Take me home please
G. Kelly, 526 Roman Road
Season 2016-2017

This was the fourth annual midwinter trip to Bow, which journey I made with the 'gnomic' North London duo of Goldwater and Mosse via the M11 overpass at Hackney Wick.

Wick's wastes soon gave away to Victoria parkland, and once across the Regent's Canal we were short minutes from the window display of G.F Kelly in Roman Road Market.

Thanks to Rikk Lucas for the chilly grey daguerreotypes, from which all traces of festive warmth have been artfully removed.

Kelly's white-tile-and-marble decor may not be to everyone's taste, but high standards of presentation prevail from staff linen to china liquor jugs, making this one of the smartest traditional pie and mash shops in the land.

[Below, left to right]: Leanne, Neil and Robert

[Right] A superb formation of 3 and 1 and [below] the gizzards in glorious detail. It doth bring about gladness in gullet and gut of pie punchers and mash munchers, such as these two grizzled veterans of the Pie and Mash Club.

Nick Everton donned an Argyle sweater for the afternoon's sport, and with the large array before him secured the day's highest score of 24.

Ray Goldstone was close behind on 22, decked in full festive raiment.

Dames of decorum Jean and Judith in the booth behind the counter. It was all very tasteful, from the festive decorations to the Christmas crackers.

[Below] At 82, Brian Catchpole is the Club's most senior combatant. After a year of hip-op hell and the loss of his long-time partner, it was a relief to see the spry sea shanty singer in action again, even if he did get a bit hog-eyed later in the afternoon. Talking of which, you can catch his outfit 'The Hogeye Men' in full song every third Sunday [except August] from noon until 3pm at the Horseshoe Inn, 26 Melior Street, London SE1.

Twelve years separate these two old boys of the Hackney Free School, Stuart Freedman and Terry Steadman, but there were a few masters in common and much to reminisce on an upbringing in postcodes E8 and E9. Freedman, a professional photographer, has been corresponding with us recently on a project of 'mutual interest'. We'll keep you posted on that, but meantime you can check out his work at:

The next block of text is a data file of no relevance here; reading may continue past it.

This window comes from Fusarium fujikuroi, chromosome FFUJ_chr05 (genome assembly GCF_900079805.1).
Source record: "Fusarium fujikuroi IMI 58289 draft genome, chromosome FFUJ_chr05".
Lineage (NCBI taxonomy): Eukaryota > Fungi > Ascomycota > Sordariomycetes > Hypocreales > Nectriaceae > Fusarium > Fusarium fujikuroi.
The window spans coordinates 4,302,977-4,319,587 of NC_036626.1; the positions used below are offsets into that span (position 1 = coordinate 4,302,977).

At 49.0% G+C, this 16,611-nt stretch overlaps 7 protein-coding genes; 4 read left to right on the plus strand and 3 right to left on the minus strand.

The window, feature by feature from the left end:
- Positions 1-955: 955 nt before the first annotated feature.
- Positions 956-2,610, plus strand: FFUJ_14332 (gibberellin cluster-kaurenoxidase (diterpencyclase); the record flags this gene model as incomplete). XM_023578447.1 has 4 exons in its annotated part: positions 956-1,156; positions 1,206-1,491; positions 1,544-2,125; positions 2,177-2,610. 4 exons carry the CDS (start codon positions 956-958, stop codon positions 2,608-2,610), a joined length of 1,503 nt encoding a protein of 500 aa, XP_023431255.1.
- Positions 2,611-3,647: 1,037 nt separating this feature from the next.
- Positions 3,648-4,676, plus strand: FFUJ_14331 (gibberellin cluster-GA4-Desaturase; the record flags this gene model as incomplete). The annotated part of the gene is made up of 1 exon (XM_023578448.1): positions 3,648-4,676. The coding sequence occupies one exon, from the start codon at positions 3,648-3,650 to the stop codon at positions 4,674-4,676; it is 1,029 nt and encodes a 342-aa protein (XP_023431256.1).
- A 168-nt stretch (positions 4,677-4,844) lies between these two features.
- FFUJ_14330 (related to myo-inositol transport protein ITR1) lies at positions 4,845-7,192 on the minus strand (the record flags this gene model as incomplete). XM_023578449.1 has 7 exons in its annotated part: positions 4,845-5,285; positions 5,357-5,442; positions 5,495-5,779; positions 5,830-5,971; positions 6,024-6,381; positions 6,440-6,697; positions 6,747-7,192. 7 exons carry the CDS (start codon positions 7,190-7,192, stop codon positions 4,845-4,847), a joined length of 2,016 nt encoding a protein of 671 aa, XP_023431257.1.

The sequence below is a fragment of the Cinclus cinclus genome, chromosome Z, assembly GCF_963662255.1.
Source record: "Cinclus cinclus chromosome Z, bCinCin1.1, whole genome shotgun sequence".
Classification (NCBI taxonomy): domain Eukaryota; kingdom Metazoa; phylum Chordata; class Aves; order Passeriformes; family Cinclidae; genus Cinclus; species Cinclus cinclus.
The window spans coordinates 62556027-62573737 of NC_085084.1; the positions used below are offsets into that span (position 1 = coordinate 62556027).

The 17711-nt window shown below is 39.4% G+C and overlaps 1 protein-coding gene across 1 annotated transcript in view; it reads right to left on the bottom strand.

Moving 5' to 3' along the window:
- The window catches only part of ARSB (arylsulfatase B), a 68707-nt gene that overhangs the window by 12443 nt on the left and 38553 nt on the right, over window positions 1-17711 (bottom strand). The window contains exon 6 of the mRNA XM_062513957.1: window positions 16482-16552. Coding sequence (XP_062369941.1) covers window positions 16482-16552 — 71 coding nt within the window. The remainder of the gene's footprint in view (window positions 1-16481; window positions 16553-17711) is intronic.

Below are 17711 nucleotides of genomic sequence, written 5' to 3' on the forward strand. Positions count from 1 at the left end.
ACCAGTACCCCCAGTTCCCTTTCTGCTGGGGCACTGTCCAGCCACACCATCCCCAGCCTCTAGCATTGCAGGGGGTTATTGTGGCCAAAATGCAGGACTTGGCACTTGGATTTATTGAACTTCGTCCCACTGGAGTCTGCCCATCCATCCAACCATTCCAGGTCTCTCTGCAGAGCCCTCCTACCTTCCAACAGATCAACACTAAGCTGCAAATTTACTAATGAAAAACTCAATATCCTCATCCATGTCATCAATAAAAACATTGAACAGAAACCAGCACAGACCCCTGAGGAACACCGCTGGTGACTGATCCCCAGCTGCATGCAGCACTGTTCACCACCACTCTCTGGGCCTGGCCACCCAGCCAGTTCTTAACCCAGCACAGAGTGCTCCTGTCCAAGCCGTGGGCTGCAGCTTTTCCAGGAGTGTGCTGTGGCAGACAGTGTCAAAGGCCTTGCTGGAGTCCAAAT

www.stuartfreedman.com
You can also find his excellent essay, 'The Englishman and the Eel' here.

Terry Steadman has been following the club's progress for a while and simply decided to rock up. You should do the same sometime . . .

The shop caters for normal people as well.

The dessert course brought up a portions quandary which your statistician has resolved everso fairly:

Mince Pie = 0.5
Mince Pie + Custard = 0.75
Crumble + Custard = 1 single portion
2 Mince Pies + Custard = 1.5

After the afters, the carollers were sufficiently carbo-hydrated to burst into a festive cacophony that once heard is never forgotten. A stodgy selection of pie and mash carols was leavened by a solo Catchpole shanty involving an eel [in the lyrics, not the flesh].

This year's addition to the P-n-M songbook is a take on 'Hark the Herald Angels Sing':

Hail the burnt topped Pie of Peace!
Hail the Spud of Mashfulness!
Savoury warmth to all they bring –
From the pauper to the king.
Soft the undersides we carve
With a spoon – we will not starve –
Pastry bounties of the earth,
Baked to stretch the stomach’s girth.
Give us liquor with a splash
Glory to the Pie & Mash!

The Lord Tredegar was our chosen destination for the Christmas cheers.
The Pint and Map Club.

St@